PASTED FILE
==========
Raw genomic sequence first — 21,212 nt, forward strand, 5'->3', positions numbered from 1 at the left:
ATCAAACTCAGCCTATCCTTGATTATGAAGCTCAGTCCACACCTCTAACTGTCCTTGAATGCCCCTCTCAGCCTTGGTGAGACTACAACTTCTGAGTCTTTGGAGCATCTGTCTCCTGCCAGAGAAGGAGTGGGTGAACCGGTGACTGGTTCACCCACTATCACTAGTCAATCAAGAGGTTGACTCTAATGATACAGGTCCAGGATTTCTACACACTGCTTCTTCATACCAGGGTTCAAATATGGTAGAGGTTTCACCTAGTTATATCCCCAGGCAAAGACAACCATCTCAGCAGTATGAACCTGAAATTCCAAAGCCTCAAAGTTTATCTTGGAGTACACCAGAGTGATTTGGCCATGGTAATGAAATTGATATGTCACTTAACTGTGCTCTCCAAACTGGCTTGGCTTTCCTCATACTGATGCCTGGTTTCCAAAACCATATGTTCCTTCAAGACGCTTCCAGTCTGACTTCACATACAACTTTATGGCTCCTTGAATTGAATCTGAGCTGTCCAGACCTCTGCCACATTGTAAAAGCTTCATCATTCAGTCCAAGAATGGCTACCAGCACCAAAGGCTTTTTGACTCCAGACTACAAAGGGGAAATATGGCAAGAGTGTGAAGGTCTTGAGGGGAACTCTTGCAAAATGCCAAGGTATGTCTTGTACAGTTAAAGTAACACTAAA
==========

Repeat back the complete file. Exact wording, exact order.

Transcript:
Raw genomic sequence first — 21,212 nt, forward strand, 5'->3', positions numbered from 1 at the left:
ATCAAACTCAGCCTATCCTTGATTATGAAGCTCAGTCCACACCTCTAACTGTCCTTGAATGCCCCTCTCAGCCTTGGTGAGACTACAACTTCTGAGTCTTTGGAGCATCTGTCTCCTGCCAGAGAAGGAGTGGGTGAACCGGTGACTGGTTCACCCACTATCACTAGTCAATCAAGAGGTTGACTCTAATGATACAGGTCCAGGATTTCTACACACTGCTTCTTCATACCAGGGTTCAAATATGGTAGAGGTTTCACCTAGTTATATCCCCAGGCAAAGACAACCATCTCAGCAGTATGAACCTGAAATTCCAAAGCCTCAAAGTTTATCTTGGAGTACACCAGAGTGATTTGGCCATGGTAATGAAATTGATATGTCACTTAACTGTGCTCTCCAAACTGGCTTGGCTTTCCTCATACTGATGCCTGGTTTCCAAAACCATATGTTCCTTCAAGACGCTTCCAGTCTGACTTCACATACAACTTTATGGCTCCTTGAATTGAATCTGAGCTGTCCAGACCTCTGCCACATTGTAAAAGCTTCATCATTCAGTCCAAGAATGGCTACCAGCACCAAAGGCTTTTTGACTCCAGACTACAAAGGGGAAATATGGCAAGAGTGTGAAGGTCTTGAGGGGAACTCTTGCAAAATGCCAAGGTATGTCTTGTACAGTTAAAGTAACACTAAA